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Appendix 9 – Government-Wide Initiatives

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Acquisition Improvements.

Having the right people with the right skills is critical to ensuring the CFTC receives the best value for the 35-45 percent of appropriated dollars it spends each year for goods and services. A highly qualified team of contracting officers has been hired, and over the last two years they began renegotiating our largest contracts and leases for lower prices, engaged in strategic sourcing to procure a total technology infrastructure replacement, and sought to gain other efficiencies through the use of performance contracts.

Program staff, contracting officer technical representatives (COTRs), continue to struggle with clearly defining acquisition requirements. Improvements can be made in overseeing an ever increasing blended workforce entrusted with implementing Federal financial regulatory reform. CFTC has established policies and procedures for effective management and training of our acquisition workforce. However, more work needs to done to ensure that contracting officer’s technical representatives have the necessary skills to effectively monitor contractor performance, and ensure that requirements are met, especially when the scale, scope, and complexity of our contracts for services have grown substantially.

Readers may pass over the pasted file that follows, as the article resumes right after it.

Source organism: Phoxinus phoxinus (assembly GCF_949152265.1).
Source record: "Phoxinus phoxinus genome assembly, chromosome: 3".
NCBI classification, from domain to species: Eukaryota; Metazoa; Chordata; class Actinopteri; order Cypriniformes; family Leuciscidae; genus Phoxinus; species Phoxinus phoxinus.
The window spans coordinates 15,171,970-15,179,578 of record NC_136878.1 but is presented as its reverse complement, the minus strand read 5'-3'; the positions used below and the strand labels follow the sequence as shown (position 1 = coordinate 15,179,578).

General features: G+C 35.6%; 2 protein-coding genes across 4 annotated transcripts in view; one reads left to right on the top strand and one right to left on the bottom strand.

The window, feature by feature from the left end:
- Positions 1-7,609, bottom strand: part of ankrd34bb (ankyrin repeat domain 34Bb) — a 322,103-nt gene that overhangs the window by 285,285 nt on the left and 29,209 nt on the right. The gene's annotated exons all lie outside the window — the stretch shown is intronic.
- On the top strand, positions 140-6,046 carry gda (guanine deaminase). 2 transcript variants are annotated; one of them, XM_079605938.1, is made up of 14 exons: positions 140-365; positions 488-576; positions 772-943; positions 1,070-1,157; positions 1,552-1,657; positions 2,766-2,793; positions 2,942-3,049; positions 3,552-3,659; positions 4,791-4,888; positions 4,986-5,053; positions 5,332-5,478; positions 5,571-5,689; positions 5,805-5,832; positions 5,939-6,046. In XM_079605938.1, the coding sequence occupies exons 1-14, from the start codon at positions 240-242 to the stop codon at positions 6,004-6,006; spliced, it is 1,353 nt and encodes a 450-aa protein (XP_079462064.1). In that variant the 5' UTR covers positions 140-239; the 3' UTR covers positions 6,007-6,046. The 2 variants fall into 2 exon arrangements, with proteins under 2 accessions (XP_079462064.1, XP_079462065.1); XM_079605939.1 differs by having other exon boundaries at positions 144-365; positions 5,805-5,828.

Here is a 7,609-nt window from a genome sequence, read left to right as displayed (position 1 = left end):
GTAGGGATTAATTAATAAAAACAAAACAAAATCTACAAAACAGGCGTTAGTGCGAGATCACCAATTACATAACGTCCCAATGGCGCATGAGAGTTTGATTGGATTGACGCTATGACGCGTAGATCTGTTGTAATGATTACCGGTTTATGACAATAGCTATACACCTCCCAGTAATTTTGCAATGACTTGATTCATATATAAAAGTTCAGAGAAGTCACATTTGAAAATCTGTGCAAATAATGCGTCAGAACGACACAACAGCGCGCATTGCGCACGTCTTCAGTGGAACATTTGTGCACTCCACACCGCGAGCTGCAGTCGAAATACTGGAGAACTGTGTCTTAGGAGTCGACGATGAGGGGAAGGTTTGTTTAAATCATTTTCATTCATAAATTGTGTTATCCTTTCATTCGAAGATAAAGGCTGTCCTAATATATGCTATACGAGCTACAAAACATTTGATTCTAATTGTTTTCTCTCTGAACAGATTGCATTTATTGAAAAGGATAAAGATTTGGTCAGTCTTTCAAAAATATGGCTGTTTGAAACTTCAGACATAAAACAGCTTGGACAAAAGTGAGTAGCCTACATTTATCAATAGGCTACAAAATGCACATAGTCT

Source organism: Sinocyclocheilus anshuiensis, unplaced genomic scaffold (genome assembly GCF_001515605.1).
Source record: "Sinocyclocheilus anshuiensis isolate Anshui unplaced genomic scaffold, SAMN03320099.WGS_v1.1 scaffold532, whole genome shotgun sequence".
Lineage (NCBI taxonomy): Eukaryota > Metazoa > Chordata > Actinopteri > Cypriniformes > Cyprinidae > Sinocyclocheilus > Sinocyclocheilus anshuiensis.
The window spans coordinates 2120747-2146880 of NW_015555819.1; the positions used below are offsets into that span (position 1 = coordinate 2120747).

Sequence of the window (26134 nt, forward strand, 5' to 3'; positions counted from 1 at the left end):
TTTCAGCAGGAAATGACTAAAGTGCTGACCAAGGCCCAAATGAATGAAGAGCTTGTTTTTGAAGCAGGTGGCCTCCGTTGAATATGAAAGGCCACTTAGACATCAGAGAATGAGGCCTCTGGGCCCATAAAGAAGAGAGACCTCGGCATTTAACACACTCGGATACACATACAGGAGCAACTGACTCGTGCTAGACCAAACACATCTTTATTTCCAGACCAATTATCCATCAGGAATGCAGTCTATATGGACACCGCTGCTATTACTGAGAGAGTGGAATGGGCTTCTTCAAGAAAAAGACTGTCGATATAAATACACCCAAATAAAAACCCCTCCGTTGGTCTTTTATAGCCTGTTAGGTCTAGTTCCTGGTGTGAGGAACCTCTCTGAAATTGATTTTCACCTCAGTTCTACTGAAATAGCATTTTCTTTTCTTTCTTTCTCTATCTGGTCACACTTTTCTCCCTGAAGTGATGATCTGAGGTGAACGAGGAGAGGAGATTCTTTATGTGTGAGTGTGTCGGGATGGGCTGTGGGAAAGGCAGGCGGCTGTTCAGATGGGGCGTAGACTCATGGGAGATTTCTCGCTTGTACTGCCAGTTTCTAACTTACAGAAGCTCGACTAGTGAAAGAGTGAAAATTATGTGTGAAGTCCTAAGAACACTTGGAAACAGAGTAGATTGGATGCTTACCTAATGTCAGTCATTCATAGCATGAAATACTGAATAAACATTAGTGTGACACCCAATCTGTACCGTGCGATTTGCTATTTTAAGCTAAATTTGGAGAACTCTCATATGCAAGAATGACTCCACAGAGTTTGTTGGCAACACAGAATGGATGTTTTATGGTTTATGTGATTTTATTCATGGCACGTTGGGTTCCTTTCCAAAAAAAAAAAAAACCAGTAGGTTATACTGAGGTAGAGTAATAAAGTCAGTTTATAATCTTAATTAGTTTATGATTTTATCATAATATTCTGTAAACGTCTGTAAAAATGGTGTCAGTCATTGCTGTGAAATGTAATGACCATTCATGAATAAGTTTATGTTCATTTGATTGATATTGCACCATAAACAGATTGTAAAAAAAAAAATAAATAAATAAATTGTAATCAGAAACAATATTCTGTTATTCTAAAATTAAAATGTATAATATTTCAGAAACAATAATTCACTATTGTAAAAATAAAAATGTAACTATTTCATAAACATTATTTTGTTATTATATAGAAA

Acquisition Workforce.

With the addition of a fifth Contract Specialist to the CFTC Procurement team in the last quarter of FY 2009, the CFTC Procurement team has been able to meet the exceptional workloads occasioned by the Commission’s need to house and otherwise support its rapidly expanding headcount. With the Supervisory Contract Specialist reporting directly to the Chief Financial Officer, the Commission has met its goals to plan and manage both immediate and strategic efforts to support the agency mission with a sound, effective procurement program. The Procurement team has both seasoned senior staff and employees at the mid-career level. The Commission plans to add one acquisition professional during FY 2012.

IT Infrastructure.

The CFTC is continuing General Support System (GSS) infrastructure technology refreshment and consolidation that was begun in FY 2009 as a result of increased appropriations provided based on the recognition that the futures industry was rapidly transitioning from physical, localized trading venues with moderate trading volumes to electronic, global, inter-connected venues with significantly higher trading volume, products, product complexity, number of participants, and data volume.